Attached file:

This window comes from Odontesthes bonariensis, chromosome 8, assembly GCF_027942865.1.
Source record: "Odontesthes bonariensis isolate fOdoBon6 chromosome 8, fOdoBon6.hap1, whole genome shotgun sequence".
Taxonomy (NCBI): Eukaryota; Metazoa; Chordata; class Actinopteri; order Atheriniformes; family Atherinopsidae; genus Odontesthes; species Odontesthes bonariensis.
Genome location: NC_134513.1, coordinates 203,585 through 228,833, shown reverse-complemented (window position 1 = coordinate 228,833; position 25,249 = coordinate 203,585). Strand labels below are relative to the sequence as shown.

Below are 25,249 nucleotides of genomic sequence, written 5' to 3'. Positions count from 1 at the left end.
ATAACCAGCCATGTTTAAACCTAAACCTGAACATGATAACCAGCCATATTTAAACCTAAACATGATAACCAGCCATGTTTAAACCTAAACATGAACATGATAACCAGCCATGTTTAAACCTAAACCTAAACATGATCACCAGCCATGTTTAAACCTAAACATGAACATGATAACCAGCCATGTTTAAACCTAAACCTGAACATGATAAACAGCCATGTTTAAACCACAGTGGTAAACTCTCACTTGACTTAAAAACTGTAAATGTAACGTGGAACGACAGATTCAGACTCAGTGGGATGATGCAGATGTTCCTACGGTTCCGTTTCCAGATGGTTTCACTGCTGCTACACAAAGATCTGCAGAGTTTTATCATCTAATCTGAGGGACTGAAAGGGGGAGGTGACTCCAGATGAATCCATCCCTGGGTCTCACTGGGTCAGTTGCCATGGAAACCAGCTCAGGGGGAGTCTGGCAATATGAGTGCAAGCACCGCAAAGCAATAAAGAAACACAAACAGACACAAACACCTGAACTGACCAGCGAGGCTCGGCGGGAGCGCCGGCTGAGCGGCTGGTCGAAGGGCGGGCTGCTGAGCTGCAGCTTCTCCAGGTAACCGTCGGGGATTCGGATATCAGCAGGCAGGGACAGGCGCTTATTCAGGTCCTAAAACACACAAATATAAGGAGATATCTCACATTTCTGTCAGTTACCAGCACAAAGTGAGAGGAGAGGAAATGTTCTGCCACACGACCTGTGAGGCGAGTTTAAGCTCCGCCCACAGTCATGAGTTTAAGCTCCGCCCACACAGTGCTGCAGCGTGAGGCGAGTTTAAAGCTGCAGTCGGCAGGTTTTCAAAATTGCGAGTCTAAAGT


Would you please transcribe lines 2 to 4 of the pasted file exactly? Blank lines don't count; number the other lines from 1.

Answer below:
Source record: "Odontesthes bonariensis isolate fOdoBon6 chromosome 8, fOdoBon6.hap1, whole genome shotgun sequence".
Taxonomy (NCBI): Eukaryota; Metazoa; Chordata; class Actinopteri; order Atheriniformes; family Atherinopsidae; genus Odontesthes; species Odontesthes bonariensis.
Genome location: NC_134513.1, coordinates 203,585 through 228,833, shown reverse-complemented (window position 1 = coordinate 228,833; position 25,249 = coordinate 203,585). Strand labels below are relative to the sequence as shown.